While we’ve all taken some type of
American History course at sometime in our lives, we maybe surprised to learn
that one of our favorite national holidays might have untrue legends attached
to it. For instance, many believe the separation of the U.S. from Britain
occurred on July 4th, 1776. In fact, the actual separation of the
U.S. from Britain occurred on July 2, 1776. On this day, the Second Continental
Congress (a convention with delegates from all the original 13 colonies)
approved by vote, a resolution of independence from Britain (also known as The
Soon after, the Declaration of Independence was signed. While many believe that this document was officially
signed on July 4th 1776, this too isn’t exactly true. According to
the book, Declaration of Independence: A Study in the History of Political
Ideas by Carl Becker, most of the delegates didn’t sign the Declaration of
Independence until August 2, 1776. Yet, despite these two facts, for centuries,
Independence Day has been celebrated on July 4th. Why?
The answer is very simple. Congress
didn’t approve the document that would be the Declaration of Independence until
July 4th 1776. It wasn’t until 1870 that Congress decided to make
Independence Day a federal holiday for federal employees.
Other Interesting Facts
There are other interesting facts
about and in honor of Independence Day.
its’ 50th anniversary, both Thomas Jefferson and John Adams (signers
of the Declaration of Independence) passed away in death.
order to commemorate Independence Day, both Benjamin Franklin and John Adams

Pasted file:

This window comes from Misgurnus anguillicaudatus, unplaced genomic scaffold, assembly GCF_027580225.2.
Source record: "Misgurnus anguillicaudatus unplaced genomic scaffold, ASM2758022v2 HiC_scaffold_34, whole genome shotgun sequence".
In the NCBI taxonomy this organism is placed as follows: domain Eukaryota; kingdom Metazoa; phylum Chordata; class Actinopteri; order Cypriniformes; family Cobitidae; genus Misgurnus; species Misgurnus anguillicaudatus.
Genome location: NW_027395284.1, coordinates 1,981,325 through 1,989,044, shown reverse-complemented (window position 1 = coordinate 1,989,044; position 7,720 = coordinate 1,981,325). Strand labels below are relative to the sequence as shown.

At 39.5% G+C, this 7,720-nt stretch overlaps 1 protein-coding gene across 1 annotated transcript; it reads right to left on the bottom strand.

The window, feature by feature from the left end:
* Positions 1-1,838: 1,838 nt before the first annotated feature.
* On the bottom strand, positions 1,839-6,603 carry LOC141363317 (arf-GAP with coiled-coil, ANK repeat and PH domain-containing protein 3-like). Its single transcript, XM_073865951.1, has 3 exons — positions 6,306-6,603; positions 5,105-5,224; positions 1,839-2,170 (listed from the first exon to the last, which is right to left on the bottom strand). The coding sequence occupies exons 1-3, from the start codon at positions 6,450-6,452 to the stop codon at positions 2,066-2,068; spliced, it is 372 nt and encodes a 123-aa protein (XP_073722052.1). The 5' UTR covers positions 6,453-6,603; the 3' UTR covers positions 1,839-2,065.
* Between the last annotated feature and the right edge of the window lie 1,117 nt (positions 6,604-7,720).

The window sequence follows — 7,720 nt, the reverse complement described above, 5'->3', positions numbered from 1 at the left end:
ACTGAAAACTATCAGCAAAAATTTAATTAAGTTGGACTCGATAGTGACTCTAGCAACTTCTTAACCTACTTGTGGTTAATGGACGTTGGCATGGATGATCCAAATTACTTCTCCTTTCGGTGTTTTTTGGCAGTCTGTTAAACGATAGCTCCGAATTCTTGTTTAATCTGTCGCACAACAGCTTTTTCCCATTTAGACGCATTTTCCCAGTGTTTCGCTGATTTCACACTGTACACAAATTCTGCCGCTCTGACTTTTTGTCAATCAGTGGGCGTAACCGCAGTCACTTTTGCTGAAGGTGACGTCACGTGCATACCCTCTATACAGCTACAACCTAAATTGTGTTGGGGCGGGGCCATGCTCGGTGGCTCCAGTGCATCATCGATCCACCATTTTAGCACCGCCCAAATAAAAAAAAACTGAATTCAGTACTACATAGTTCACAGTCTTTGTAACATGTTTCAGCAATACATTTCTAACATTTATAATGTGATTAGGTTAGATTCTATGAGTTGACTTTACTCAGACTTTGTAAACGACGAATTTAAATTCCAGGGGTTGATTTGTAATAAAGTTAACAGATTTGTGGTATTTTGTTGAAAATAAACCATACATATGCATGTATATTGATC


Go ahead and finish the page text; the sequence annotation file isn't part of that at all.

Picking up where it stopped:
held a dinner for Americans that were “in and about Paris, [France]” at the
was an estimate of 2.5 million people in America on July 4, 1776. Last year,
the population was 304 million people.
are 31 places in the nation today with the name “Liberty” attached to it.
are nine locations in the United States that have adopted the name “Freedom”;
Freedom, California has the largest population of these nine locations with a
population estimate of 6,000 residents.
year, July 4th falls on a Saturday. This means, that for federal
employees who are observing the holiday, Friday, July 3rd will be
the day of observance.
July 4th fallen on a Sunday, employees would have Monday off
instead. The most recent July 4th that fell on a Sunday occurred in 1999.
-Facts taken from the census
bureau website and from James R. Heintze’s website, The Fourth of July
Enjoy the Day
you take advantage of celebrating this holiday by hosting a family and friends
barbeque, visiting historical places, or retail therapy (otherwise known as
shopping), why not take the time to discuss some of these interesting
facts with you friends and family? We are sure they would be just as surprised
as you are by the information!